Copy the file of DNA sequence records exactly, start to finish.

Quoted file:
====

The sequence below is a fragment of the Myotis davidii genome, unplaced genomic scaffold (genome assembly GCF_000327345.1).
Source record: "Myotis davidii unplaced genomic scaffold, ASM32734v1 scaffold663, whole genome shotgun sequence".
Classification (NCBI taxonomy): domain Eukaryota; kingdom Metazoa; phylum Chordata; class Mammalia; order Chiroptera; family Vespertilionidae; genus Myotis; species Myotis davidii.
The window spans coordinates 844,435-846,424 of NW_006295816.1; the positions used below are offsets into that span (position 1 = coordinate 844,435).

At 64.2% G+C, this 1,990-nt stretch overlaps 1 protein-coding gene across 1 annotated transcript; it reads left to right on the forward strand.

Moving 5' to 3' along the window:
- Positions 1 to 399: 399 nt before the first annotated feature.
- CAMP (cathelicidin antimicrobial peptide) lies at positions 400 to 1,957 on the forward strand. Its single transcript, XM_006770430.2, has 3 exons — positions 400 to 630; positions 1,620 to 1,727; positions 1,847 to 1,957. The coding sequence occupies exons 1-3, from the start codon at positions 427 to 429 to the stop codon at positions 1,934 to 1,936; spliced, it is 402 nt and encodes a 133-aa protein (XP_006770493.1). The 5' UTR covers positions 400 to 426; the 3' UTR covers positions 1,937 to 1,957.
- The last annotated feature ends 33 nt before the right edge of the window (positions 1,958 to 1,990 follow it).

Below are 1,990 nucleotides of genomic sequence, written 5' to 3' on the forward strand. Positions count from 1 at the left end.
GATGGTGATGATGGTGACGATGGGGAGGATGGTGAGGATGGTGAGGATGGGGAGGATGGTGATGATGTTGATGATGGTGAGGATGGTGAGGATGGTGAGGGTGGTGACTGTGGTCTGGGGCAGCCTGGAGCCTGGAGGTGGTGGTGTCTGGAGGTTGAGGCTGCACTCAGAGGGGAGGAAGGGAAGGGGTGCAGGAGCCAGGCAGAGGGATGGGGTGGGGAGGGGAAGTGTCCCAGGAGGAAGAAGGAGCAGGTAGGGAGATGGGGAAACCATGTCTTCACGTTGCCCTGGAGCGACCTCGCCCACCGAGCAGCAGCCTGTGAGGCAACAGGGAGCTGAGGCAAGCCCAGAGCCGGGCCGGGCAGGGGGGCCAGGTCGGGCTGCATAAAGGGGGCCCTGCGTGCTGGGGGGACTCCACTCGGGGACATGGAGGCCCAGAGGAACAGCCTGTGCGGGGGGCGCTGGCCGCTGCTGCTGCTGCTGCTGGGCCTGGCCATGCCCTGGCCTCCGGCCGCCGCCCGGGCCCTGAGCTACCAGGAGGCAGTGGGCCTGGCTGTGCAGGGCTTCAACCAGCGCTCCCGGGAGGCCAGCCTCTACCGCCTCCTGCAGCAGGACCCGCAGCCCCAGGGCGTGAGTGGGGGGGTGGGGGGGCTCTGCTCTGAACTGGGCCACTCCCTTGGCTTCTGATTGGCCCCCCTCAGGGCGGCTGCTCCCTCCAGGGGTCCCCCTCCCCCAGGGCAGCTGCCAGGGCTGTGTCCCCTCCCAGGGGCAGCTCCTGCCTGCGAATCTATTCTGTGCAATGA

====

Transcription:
The sequence below is a fragment of the Myotis davidii genome, unplaced genomic scaffold (genome assembly GCF_000327345.1).
Source record: "Myotis davidii unplaced genomic scaffold, ASM32734v1 scaffold663, whole genome shotgun sequence".
Classification (NCBI taxonomy): domain Eukaryota; kingdom Metazoa; phylum Chordata; class Mammalia; order Chiroptera; family Vespertilionidae; genus Myotis; species Myotis davidii.
The window spans coordinates 844,435-846,424 of NW_006295816.1; the positions used below are offsets into that span (position 1 = coordinate 844,435).

At 64.2% G+C, this 1,990-nt stretch overlaps 1 protein-coding gene across 1 annotated transcript; it reads left to right on the forward strand.

Moving 5' to 3' along the window:
- Positions 1 to 399: 399 nt before the first annotated feature.
- CAMP (cathelicidin antimicrobial peptide) lies at positions 400 to 1,957 on the forward strand. Its single transcript, XM_006770430.2, has 3 exons — positions 400 to 630; positions 1,620 to 1,727; positions 1,847 to 1,957. The coding sequence occupies exons 1-3, from the start codon at positions 427 to 429 to the stop codon at positions 1,934 to 1,936; spliced, it is 402 nt and encodes a 133-aa protein (XP_006770493.1). The 5' UTR covers positions 400 to 426; the 3' UTR covers positions 1,937 to 1,957.
- The last annotated feature ends 33 nt before the right edge of the window (positions 1,958 to 1,990 follow it).

Below are 1,990 nucleotides of genomic sequence, written 5' to 3' on the forward strand. Positions count from 1 at the left end.
GATGGTGATGATGGTGACGATGGGGAGGATGGTGAGGATGGTGAGGATGGGGAGGATGGTGATGATGTTGATGATGGTGAGGATGGTGAGGATGGTGAGGGTGGTGACTGTGGTCTGGGGCAGCCTGGAGCCTGGAGGTGGTGGTGTCTGGAGGTTGAGGCTGCACTCAGAGGGGAGGAAGGGAAGGGGTGCAGGAGCCAGGCAGAGGGATGGGGTGGGGAGGGGAAGTGTCCCAGGAGGAAGAAGGAGCAGGTAGGGAGATGGGGAAACCATGTCTTCACGTTGCCCTGGAGCGACCTCGCCCACCGAGCAGCAGCCTGTGAGGCAACAGGGAGCTGAGGCAAGCCCAGAGCCGGGCCGGGCAGGGGGGCCAGGTCGGGCTGCATAAAGGGGGCCCTGCGTGCTGGGGGGACTCCACTCGGGGACATGGAGGCCCAGAGGAACAGCCTGTGCGGGGGGCGCTGGCCGCTGCTGCTGCTGCTGCTGGGCCTGGCCATGCCCTGGCCTCCGGCCGCCGCCCGGGCCCTGAGCTACCAGGAGGCAGTGGGCCTGGCTGTGCAGGGCTTCAACCAGCGCTCCCGGGAGGCCAGCCTCTACCGCCTCCTGCAGCAGGACCCGCAGCCCCAGGGCGTGAGTGGGGGGGTGGGGGGGCTCTGCTCTGAACTGGGCCACTCCCTTGGCTTCTGATTGGCCCCCCTCAGGGCGGCTGCTCCCTCCAGGGGTCCCCCTCCCCCAGGGCAGCTGCCAGGGCTGTGTCCCCTCCCAGGGGCAGCTCCTGCCTGCGAATCTATTCTGTGCAATGA